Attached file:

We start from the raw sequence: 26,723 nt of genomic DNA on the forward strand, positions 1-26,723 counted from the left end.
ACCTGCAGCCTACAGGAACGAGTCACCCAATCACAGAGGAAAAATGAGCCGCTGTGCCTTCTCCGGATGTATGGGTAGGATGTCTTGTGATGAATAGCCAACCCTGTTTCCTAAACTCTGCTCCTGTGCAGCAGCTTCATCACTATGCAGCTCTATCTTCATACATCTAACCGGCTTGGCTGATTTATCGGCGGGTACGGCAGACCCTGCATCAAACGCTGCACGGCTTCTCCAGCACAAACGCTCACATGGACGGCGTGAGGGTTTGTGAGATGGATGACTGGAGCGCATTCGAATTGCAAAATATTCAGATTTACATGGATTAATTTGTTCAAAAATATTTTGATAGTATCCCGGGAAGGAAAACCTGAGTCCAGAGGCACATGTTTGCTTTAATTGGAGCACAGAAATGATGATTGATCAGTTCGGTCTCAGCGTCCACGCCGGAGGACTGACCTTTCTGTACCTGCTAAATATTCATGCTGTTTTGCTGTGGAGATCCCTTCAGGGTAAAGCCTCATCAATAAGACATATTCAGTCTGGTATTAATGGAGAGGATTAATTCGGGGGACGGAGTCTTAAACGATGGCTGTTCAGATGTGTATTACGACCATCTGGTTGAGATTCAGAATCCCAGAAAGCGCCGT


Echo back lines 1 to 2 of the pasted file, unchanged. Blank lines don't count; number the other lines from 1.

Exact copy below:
We start from the raw sequence: 26,723 nt of genomic DNA on the forward strand, positions 1-26,723 counted from the left end.
ACCTGCAGCCTACAGGAACGAGTCACCCAATCACAGAGGAAAAATGAGCCGCTGTGCCTTCTCCGGATGTATGGGTAGGATGTCTTGTGATGAATAGCCAACCCTGTTTCCTAAACTCTGCTCCTGTGCAGCAGCTTCATCACTATGCAGCTCTATCTTCATACATCTAACCGGCTTGGCTGATTTATCGGCGGGTACGGCAGACCCTGCATCAAACGCTGCACGGCTTCTCCAGCACAAACGCTCACATGGACGGCGTGAGGGTTTGTGAGATGGATGACTGGAGCGCATTCGAATTGCAAAATATTCAGATTTACATGGATTAATTTGTTCAAAAATATTTTGATAGTATCCCGGGAAGGAAAACCTGAGTCCAGAGGCACATGTTTGCTTTAATTGGAGCACAGAAATGATGATTGATCAGTTCGGTCTCAGCGTCCACGCCGGAGGACTGACCTTTCTGTACCTGCTAAATATTCATGCTGTTTTGCTGTGGAGATCCCTTCAGGGTAAAGCCTCATCAATAAGACATATTCAGTCTGGTATTAATGGAGAGGATTAATTCGGGGGACGGAGTCTTAAACGATGGCTGTTCAGATGTGTATTACGACCATCTGGTTGAGATTCAGAATCCCAGAAAGCGCCGT